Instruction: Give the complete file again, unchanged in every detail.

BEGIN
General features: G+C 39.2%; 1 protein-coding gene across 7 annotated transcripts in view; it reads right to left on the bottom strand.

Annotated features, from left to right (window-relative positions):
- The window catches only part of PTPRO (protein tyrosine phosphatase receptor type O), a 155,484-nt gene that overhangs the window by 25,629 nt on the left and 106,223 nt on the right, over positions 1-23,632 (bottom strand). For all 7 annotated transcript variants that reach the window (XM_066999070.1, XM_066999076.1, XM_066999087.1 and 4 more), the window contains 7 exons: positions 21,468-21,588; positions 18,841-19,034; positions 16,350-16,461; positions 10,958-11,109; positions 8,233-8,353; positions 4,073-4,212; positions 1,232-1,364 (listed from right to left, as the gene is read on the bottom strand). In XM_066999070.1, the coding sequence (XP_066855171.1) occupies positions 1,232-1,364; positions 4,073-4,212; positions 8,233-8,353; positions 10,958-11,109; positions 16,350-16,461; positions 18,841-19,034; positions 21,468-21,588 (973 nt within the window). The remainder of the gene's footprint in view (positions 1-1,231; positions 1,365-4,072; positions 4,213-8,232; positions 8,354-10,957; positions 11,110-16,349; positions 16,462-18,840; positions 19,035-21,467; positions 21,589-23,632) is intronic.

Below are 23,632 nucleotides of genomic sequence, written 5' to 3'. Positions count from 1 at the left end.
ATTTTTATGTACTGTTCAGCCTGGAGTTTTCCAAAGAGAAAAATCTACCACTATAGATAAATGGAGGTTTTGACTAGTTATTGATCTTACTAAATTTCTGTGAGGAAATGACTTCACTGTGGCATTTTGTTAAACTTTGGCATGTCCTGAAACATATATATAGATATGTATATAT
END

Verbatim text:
General features: G+C 39.2%; 1 protein-coding gene across 7 annotated transcripts in view; it reads right to left on the bottom strand.

Annotated features, from left to right (window-relative positions):
- The window catches only part of PTPRO (protein tyrosine phosphatase receptor type O), a 155,484-nt gene that overhangs the window by 25,629 nt on the left and 106,223 nt on the right, over positions 1-23,632 (bottom strand). For all 7 annotated transcript variants that reach the window (XM_066999070.1, XM_066999076.1, XM_066999087.1 and 4 more), the window contains 7 exons: positions 21,468-21,588; positions 18,841-19,034; positions 16,350-16,461; positions 10,958-11,109; positions 8,233-8,353; positions 4,073-4,212; positions 1,232-1,364 (listed from right to left, as the gene is read on the bottom strand). In XM_066999070.1, the coding sequence (XP_066855171.1) occupies positions 1,232-1,364; positions 4,073-4,212; positions 8,233-8,353; positions 10,958-11,109; positions 16,350-16,461; positions 18,841-19,034; positions 21,468-21,588 (973 nt within the window). The remainder of the gene's footprint in view (positions 1-1,231; positions 1,365-4,072; positions 4,213-8,232; positions 8,354-10,957; positions 11,110-16,349; positions 16,462-18,840; positions 19,035-21,467; positions 21,589-23,632) is intronic.

Below are 23,632 nucleotides of genomic sequence, written 5' to 3'. Positions count from 1 at the left end.
ATTTTTATGTACTGTTCAGCCTGGAGTTTTCCAAAGAGAAAAATCTACCACTATAGATAAATGGAGGTTTTGACTAGTTATTGATCTTACTAAATTTCTGTGAGGAAATGACTTCACTGTGGCATTTTGTTAAACTTTGGCATGTCCTGAAACATATATATAGATATGTATATAT